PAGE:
* Pfizer falls after abandoning plans to split
* U.S. presidential debate kicks off at 9:00 p.m. ET
* Indexes down: Dow 0.76 pct, S&P 0.65 pct, Nasdaq 0.78 pct (Updates to open)
By Yashaswini Swamynathan
Sept 26 (Reuters) - Wall Street was lower on Monday as Pfizer weighed on health stocks and Deutsche Bank on financials.
Deutsche Bank’s U.S.-listed shares fell 6 percent to a record low of $11.96, and dragged on big Wall Street banks, after a German magazine said Chancellor Angela Merkel has ruled out state assistance for the lender.
The bank said it had no need for German government help with a $14 billion U.S. demand to settle claims it missold mortgage-backed securities.
The S&P financial index dropped 1.02 percent, the most among the 10 S&P 500 sectors that were in the red. Goldman Sachs’ 1.6 percent decline made it the top drag on the Dow. JPMorgan dropped 1.2 percent.
Pfizer fell 1.4 percent after the drugmaker abandoned a plan to split into two. The stock was the biggest drag on the healthcare index, which was down 1 percent.
While the White House race has so far had little discernible effect on the market, that may soon change as polls show a tightening race ahead of the first debate between U.S. presidential candidates Hillary Clinton and Donald Trump.
With just over six weeks until Election Day, some investors see a toss-up contest creating volatility in certain sectors, including health insurers, drugmakers and industrials.
“The polls have both candidates neck-to-neck. The debates might increase the lead of one over the other and that’s what the market is fearful of,” said Peter Cardillo, chief market economist at First Standard Financial in New York.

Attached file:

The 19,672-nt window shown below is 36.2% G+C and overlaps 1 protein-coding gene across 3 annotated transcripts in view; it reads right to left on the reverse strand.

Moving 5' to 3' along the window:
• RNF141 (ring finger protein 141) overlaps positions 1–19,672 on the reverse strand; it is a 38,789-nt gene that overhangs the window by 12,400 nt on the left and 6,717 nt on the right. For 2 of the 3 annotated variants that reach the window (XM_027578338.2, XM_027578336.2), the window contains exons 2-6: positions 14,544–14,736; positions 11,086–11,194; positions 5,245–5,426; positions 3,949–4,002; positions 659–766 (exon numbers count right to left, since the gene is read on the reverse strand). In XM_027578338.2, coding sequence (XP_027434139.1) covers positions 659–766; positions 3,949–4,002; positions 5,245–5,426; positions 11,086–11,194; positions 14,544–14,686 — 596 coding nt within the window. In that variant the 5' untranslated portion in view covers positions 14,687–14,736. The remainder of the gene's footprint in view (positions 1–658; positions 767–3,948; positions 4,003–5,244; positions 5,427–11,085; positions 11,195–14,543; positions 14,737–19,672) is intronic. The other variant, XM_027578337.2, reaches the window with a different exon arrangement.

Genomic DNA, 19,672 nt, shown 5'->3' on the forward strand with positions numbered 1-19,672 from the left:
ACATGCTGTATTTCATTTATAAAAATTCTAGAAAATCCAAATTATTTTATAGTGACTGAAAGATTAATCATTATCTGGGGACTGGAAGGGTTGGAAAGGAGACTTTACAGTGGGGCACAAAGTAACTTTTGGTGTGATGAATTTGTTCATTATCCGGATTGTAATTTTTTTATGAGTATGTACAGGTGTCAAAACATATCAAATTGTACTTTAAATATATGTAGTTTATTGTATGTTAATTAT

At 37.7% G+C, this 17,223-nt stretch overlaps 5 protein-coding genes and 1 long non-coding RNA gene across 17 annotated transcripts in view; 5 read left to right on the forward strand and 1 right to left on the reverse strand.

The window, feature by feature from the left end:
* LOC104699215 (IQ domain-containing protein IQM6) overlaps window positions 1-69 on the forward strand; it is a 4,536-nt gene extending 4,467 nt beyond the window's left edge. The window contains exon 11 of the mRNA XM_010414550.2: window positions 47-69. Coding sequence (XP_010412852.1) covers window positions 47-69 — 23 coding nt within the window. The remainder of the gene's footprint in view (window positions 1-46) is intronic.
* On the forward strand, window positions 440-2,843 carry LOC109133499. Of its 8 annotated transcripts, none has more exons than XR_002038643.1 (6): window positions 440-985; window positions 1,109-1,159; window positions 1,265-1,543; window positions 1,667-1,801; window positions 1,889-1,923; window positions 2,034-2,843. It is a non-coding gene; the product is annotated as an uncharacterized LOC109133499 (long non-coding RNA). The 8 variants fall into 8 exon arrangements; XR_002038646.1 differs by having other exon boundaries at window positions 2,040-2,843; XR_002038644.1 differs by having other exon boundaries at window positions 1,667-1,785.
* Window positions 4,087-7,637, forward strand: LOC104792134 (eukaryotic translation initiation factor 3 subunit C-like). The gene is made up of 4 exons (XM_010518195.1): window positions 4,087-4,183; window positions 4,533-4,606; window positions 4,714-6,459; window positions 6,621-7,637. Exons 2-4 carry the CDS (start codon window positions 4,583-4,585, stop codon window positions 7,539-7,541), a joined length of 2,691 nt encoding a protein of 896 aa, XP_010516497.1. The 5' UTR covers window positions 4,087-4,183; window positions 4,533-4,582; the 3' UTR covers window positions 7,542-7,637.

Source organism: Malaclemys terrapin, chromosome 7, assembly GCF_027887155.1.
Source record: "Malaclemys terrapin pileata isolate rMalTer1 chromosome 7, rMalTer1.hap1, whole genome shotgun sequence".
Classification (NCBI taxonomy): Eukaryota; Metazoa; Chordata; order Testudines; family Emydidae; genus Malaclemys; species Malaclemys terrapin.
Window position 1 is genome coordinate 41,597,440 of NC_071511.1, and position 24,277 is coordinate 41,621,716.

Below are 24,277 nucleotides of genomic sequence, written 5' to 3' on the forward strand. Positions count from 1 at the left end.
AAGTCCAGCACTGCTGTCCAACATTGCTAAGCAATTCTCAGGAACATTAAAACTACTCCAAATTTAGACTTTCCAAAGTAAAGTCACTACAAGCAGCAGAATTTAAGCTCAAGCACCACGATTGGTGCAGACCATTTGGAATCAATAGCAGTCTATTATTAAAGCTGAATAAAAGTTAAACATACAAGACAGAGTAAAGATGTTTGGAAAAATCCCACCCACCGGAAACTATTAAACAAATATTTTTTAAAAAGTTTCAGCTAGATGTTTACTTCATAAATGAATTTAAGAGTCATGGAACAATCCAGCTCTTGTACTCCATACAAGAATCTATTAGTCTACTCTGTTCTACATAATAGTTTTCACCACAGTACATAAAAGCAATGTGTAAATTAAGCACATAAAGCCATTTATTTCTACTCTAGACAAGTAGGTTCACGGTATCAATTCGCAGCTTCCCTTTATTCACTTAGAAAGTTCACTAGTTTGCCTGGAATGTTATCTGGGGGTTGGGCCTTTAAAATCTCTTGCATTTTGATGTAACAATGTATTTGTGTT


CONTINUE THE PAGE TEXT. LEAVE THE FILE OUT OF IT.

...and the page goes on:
At 9:43 a.m. ET the Dow Jones Industrial Average was down 139.57 points, or 0.76 percent, at 18,121.88.
The S&P 500 was down 14.17 points, or 0.65 percent, at 2,150.52.
The Nasdaq Composite was down 41.23 points, or 0.78 percent, at 5,264.52.
Oil prices rallied in volatile trading as the world’s largest producers gathered in Algeria to potentially work out a plan to limit output, though analysts see slim chances of a deal being worked out.
Energy was the only one among the 11 major S&P sectors trading higher, eking out a 0.16 percent gain.
Chemical company Chemtura soared 15.6 percent to $32.59 after Germany’s Lanxess offered to buy the company for $2.69 billion, including debt.
Declining issues outnumbered advancing ones on the NYSE by 1,995 to 716. On the Nasdaq, 1,790 issues fell and 546 advanced.
The S&P 500 index showed no new 52-week highs and one new lows, while the Nasdaq recorded 15 new highs and 10 new lows. (Reporting by Yashaswini Swamynathan in Bengaluru; Editing by Saumyadeb Chakrabarty and Savio D’Souza)